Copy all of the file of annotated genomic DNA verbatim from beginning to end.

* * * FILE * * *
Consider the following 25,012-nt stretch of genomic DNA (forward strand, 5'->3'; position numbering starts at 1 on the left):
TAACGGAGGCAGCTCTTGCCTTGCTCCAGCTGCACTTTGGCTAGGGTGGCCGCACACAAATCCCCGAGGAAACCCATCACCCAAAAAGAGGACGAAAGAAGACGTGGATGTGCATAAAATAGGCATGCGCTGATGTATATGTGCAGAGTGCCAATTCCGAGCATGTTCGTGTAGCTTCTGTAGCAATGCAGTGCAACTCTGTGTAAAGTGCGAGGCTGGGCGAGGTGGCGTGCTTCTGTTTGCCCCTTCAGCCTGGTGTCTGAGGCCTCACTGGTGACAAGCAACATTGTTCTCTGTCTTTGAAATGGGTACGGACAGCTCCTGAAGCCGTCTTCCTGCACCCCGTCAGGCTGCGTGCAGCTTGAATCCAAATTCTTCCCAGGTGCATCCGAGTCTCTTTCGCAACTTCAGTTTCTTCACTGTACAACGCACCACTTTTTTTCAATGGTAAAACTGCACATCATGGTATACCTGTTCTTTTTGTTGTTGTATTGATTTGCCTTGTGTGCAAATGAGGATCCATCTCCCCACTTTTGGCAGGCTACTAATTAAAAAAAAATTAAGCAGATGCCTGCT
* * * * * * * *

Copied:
Consider the following 25,012-nt stretch of genomic DNA (forward strand, 5'->3'; position numbering starts at 1 on the left):
TAACGGAGGCAGCTCTTGCCTTGCTCCAGCTGCACTTTGGCTAGGGTGGCCGCACACAAATCCCCGAGGAAACCCATCACCCAAAAAGAGGACGAAAGAAGACGTGGATGTGCATAAAATAGGCATGCGCTGATGTATATGTGCAGAGTGCCAATTCCGAGCATGTTCGTGTAGCTTCTGTAGCAATGCAGTGCAACTCTGTGTAAAGTGCGAGGCTGGGCGAGGTGGCGTGCTTCTGTTTGCCCCTTCAGCCTGGTGTCTGAGGCCTCACTGGTGACAAGCAACATTGTTCTCTGTCTTTGAAATGGGTACGGACAGCTCCTGAAGCCGTCTTCCTGCACCCCGTCAGGCTGCGTGCAGCTTGAATCCAAATTCTTCCCAGGTGCATCCGAGTCTCTTTCGCAACTTCAGTTTCTTCACTGTACAACGCACCACTTTTTTTCAATGGTAAAACTGCACATCATGGTATACCTGTTCTTTTTGTTGTTGTATTGATTTGCCTTGTGTGCAAATGAGGATCCATCTCCCCACTTTTGGCAGGCTACTAATTAAAAAAAAATTAAGCAGATGCCTGCT